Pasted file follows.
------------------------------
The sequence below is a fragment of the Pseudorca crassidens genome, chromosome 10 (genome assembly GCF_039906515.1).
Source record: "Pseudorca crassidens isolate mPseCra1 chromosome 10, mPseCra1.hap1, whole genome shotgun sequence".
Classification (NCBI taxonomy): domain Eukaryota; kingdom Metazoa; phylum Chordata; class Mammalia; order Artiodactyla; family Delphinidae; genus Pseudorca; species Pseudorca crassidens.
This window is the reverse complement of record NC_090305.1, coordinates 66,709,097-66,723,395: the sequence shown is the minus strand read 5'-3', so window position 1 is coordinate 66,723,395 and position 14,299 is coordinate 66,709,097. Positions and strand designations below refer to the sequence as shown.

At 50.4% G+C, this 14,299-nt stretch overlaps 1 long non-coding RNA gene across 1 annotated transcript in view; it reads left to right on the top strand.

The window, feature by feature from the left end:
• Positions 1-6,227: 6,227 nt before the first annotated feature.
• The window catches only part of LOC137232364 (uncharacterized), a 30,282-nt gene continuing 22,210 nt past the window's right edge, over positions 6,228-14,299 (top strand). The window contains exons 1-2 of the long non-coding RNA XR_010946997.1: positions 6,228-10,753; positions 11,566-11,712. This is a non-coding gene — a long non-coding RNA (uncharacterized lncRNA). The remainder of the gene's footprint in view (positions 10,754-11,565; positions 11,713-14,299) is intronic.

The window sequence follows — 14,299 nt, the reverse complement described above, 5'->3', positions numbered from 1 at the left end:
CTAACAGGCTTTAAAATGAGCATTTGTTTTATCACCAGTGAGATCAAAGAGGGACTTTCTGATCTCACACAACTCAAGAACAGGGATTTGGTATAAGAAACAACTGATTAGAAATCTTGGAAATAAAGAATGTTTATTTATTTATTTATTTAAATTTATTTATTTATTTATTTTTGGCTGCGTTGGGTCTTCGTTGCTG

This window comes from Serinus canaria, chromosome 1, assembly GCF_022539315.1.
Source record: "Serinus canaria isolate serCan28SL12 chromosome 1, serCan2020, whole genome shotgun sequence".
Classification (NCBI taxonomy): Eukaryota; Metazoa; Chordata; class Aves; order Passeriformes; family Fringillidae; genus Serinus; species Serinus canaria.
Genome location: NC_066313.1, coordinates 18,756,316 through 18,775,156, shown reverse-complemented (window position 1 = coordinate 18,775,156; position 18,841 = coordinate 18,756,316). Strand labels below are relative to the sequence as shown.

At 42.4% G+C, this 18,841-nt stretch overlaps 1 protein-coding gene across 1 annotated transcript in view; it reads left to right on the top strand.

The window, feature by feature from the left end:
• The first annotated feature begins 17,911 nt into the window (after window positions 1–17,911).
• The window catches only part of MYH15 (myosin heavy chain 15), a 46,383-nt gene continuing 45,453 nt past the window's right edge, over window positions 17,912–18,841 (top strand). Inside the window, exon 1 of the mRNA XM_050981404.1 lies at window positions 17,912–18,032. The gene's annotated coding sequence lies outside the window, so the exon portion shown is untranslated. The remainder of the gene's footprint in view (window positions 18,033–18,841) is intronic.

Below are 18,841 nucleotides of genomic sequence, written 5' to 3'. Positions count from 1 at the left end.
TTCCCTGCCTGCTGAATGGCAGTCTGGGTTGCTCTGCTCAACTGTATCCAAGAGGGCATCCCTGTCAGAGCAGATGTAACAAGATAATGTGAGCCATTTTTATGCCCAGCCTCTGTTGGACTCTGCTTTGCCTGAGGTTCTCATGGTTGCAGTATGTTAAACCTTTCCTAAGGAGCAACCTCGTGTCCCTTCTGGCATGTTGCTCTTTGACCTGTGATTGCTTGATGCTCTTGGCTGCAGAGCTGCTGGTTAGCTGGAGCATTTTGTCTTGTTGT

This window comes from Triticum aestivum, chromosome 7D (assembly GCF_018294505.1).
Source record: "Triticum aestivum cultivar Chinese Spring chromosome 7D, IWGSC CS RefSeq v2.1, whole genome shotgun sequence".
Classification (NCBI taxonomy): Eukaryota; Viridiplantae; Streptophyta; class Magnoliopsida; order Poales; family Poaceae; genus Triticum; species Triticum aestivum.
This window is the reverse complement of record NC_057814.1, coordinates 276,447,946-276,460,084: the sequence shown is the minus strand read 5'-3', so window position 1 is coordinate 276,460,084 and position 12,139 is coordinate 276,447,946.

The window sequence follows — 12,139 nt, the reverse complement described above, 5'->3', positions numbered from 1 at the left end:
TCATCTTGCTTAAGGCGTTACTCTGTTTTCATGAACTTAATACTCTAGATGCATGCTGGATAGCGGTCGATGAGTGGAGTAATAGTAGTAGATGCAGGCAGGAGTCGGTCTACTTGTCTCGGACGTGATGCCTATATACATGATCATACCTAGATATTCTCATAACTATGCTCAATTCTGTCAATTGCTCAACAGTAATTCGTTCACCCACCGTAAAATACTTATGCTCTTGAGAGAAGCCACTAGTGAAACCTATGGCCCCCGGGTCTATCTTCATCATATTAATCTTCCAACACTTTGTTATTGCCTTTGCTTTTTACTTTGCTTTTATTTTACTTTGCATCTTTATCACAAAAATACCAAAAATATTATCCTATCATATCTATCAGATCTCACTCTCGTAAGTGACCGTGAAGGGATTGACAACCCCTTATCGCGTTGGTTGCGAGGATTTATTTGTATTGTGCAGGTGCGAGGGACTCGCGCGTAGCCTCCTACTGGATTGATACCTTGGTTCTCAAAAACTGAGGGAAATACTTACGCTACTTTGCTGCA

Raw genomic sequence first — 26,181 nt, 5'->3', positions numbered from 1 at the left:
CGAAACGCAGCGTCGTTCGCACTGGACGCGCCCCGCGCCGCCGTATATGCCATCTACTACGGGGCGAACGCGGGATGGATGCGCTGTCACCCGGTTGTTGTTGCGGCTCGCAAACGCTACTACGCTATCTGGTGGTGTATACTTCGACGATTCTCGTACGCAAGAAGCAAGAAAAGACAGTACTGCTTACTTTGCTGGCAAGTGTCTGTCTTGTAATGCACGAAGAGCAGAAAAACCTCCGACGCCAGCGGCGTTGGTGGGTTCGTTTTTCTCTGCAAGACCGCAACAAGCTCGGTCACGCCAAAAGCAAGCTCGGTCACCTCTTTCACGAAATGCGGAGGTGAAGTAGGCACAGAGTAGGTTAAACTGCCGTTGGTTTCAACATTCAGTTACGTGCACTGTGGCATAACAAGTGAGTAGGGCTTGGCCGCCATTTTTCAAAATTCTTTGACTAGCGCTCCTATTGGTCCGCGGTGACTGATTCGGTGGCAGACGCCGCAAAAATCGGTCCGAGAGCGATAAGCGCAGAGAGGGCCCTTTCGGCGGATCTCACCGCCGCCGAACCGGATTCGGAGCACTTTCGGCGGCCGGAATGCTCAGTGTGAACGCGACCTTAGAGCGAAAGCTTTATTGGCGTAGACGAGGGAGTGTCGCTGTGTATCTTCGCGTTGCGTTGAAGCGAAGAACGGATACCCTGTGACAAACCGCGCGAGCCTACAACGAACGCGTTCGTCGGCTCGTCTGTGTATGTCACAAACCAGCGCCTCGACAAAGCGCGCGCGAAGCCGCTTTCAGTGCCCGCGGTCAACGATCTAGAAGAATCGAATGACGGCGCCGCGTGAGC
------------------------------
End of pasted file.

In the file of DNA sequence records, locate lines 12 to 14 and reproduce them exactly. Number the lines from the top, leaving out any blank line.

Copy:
Source record: "Serinus canaria isolate serCan28SL12 chromosome 1, serCan2020, whole genome shotgun sequence".
Classification (NCBI taxonomy): Eukaryota; Metazoa; Chordata; class Aves; order Passeriformes; family Fringillidae; genus Serinus; species Serinus canaria.
Genome location: NC_066313.1, coordinates 18,756,316 through 18,775,156, shown reverse-complemented (window position 1 = coordinate 18,775,156; position 18,841 = coordinate 18,756,316). Strand labels below are relative to the sequence as shown.